Aortic roots were embedded in OCT Tissue Tek (Sakura Finetek, Tokyo, Japan) for sectioning and staining with specific antibodies that are listed in the supplemental method section. Abdominal aortas were pinned for Oli-red O en face staining.
Flow cytometry and cell sorting
Cells isolated from the blood, spleen, bone marrow and aorta were stained with specific antibodies and dyes that are listed in the supplemental method section. The APC Brdu Flow Kit detected intracellular BrdU incorporation (BD Bioscience, San Diego, CA, USA) according to the manufacturer’s instructions. Intracellular phospho-SYKTyr519/520 (Cell Signaling Technology, Boston, MA, USA) was evaluated in fixed and permeabilized (ebioscience, San Jose, CA, USA) bone marrow and blood cells. Data were recorded on a BD Facs Canto II (BD Bioscience, San Diego, CA, USA). Monocytes and macrophages were sorted with a BD Facs Aria III (BD Bioscience, San Diego, CA, USA).
Colony forming cell assay
Bone marrow cells were isolated from the femur and resuspended in Mouse Methylcellulose Complete Medium (R&D, Minneapolis, MN, USA) at 105 cells/ml. Cells were stimulated with 10 ng/ml GM-CSF and 10 ng/ml IL3 (Peprotech, Rocky Hill, NJ, USA) in the presence of the vehicle DMSO 0.1 %, 0.1uM R406 in DMSO 0.1 % and 1μM R406 in 0.1 % DMSO, respectively, as indicated. Cells were incubated at 37 °C and 5 % CO2 for 5 days according to the manufacturer’s instructions and the number of colonies per 35 mm culture plate was counted under the microscope.
Cell culture and transwell assay
Ly6Chigh monocytes isolated from the blood and spleen were stimulated with 30 ng/ml M-CSF (Peprotech, Rocky Hill, NJ, USA) in normal culture media (RPMI-1640, 10 % FCS, NEAA, 1 % PenStrep) as indicated. Ly6Chigh monocytes isolated from the bone marrow were differentiated into macrophages with 30 ng/ml M-CSF in normal culture media over 7 days and then stimulated with 10 μg/ml human DiI-medium oxidized LDL (Kalen Biomedical, Montgomery Village, MD, USA) for 16 h in a minimal medium (2 % FCS in RPMI without growth factor supplements). Foam cell formation was evaluated by microscopy and flow cytometry. Bone marrow monocytes, isolated with the EasySep Mouse Monocyte Isolation Kit (Stemcell Technologies, Cologne, Germany) according to the manufacturer’s instructions, were allowed to migrate for 3 h in a transwell chamber (2 × 105 cells per well; Costar 6.5 mm Transwell inserts with 5 μm pore membrane, Corning, Kennebunk, ME, USA) stimulated by CCL2 20 ng/ml, CCL5 20 ng/ml (R&D System, Minneapolis, MN, USA) or BSA 20 ng/ml as control. Cells in the lower chambers were quantified with an automated cell counter (Z2 analyzer, Beckman Coulter, Inc., Brea, CA, USA).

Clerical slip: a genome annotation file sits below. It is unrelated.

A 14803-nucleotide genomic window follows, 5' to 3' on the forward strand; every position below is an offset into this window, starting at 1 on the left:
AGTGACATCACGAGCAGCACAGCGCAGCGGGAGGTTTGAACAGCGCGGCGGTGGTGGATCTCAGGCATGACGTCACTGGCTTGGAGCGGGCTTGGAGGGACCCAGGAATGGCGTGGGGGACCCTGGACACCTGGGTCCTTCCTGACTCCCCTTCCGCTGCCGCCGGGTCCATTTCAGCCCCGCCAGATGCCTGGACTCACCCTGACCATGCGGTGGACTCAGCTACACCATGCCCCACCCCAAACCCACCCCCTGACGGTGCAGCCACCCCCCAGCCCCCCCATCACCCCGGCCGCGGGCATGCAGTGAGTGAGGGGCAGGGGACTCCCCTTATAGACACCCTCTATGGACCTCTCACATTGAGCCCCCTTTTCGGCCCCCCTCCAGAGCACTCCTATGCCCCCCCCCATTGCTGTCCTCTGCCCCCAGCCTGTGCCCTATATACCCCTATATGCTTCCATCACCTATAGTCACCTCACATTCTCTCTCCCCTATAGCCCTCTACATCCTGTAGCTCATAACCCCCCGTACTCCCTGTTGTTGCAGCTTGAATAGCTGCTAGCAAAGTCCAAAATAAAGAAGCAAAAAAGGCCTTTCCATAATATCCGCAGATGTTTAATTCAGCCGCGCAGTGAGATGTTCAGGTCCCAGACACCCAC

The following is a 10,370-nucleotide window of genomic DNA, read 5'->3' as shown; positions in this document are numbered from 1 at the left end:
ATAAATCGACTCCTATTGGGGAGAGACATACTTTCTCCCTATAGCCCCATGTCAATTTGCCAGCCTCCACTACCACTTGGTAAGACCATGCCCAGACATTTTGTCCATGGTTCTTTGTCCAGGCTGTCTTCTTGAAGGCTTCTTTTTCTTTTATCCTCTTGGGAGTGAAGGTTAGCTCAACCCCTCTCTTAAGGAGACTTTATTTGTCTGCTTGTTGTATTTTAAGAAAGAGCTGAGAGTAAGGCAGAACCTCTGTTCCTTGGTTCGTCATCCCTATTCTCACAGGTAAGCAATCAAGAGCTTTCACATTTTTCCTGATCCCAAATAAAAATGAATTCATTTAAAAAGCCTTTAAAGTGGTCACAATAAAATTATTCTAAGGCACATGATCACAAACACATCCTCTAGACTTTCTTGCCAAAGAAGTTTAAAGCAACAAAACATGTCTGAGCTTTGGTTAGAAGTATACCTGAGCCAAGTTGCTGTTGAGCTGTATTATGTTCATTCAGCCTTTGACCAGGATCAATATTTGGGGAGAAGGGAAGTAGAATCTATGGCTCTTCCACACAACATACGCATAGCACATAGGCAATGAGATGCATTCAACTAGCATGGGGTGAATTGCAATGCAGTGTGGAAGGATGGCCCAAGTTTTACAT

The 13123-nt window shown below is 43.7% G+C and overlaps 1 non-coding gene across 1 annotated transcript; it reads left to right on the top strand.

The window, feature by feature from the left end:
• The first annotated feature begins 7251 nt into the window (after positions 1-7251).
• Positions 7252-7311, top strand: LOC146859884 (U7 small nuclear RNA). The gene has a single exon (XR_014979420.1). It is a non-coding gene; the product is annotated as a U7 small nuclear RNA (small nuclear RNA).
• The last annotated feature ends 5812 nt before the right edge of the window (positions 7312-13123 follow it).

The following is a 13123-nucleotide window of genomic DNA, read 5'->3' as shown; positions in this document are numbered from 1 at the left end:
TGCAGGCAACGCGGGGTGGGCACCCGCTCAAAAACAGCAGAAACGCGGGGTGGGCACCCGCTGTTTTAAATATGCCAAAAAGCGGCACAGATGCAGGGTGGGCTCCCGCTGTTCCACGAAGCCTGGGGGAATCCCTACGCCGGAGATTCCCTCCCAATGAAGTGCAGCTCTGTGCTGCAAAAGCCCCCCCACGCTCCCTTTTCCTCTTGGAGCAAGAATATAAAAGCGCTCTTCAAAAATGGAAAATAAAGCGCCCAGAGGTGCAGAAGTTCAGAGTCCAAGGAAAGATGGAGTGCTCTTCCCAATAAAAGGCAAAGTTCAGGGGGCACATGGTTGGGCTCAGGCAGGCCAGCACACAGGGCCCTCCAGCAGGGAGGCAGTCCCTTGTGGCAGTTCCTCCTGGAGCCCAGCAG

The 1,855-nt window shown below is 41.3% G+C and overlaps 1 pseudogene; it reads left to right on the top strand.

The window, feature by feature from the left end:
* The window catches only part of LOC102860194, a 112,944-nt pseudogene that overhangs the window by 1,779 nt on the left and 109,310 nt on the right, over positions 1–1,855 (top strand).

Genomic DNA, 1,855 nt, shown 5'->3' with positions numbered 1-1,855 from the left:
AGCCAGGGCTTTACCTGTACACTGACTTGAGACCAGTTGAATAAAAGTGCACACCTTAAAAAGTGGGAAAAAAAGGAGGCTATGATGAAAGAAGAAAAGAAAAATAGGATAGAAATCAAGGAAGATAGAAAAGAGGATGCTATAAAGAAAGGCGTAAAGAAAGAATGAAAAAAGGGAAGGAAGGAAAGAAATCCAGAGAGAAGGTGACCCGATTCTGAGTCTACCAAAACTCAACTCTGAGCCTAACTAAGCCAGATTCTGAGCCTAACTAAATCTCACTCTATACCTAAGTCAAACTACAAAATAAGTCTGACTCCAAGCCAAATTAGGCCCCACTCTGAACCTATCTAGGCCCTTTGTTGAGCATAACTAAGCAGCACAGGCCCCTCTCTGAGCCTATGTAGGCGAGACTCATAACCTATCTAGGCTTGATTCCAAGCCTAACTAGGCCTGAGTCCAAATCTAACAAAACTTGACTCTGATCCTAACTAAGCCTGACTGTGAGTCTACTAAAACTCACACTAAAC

RNA isolation and real-time PCR
Cells were sorted into RLT/β-mercaptoethanol for subsequent RNA isolation using the RNeasy Micro Kit (Qiagen, Valencia, CA, USA) according to the manufacturer’s instructions. The Oviation PicSL WTA System V2 (NuGEN, San Carlos, CA, USA) was used for reverse transcription and cDNA amplification according to the manufacturer’s instructions. Quantitative TaqMan-PCR was run on a Bio-Rad CFX96 Touch Real-Time PCR System (Bio-Rad Laboratories, Hercules, CA, USA). The specific TaqMan probes used are listed in the supplemental method section.
Results are presented as mean ± SEM. Differences between 2 groups were evaluated by the unpaired Student’s t test if they passed the Kolmogorov–Smirnov normality test or otherwise by the non-parametric Mann–Whitney test as indicated. Differences between more than 2 groups were evaluated by Kruskal–Wallis test with Dunn’s multiple comparison test. p values ≤0.05 denote significant changes.
SYK inhibition attenuates atherosclerotic plaque development in Apoe−/− mice
SYK inhibition reduces medullary and extramedullary myelopoiesis in atherosclerotic Apoe−/− mice
SYK inhibition blocks GM-CSF/IL-3 stimulated myelopoiesis
SYK inhibition attenuates monocyte infiltration and differentiation but not macrophage egress from atherosclerotic lesions
SYK inhibition exerts subtle effects on macrophage foam cell formation and inflammation
SYK inhibition fails to prevent plaque progression
Our study indicates that the treatment of atherosclerosis may require disease stage specific approaches. Interventions directed against monocyte production and recruitment may limit early lesion formation or acute aggravation. In advanced lesions, however, when local proliferation dominates macrophage accumulation, targeting cell division itself or the respective stimulators may prove more effective. This concept, if applicable to humans, has major clinical implications as patients with atherosclerosis usually become symptomatic only after plaques have already formed.
We thank Jennifer Buchholz and Diana Selig for editorial assistance. We thank Esteban Masuda, Rigel Pharmaceuticals Inc. for his critical review.
Compliance with ethical standards
Conflict of interest
This work was supported by internal funds of the Department of Cardiology and Angiology I, University Heart Center Freiburg, and Astra Zeneca to A.Z., the German Research Foundation to I.H. (HI 1573/2-1) and the Excellence Initiative of the German Research Foundation (GSC-4, Spemann Graduate School) to K.D.B.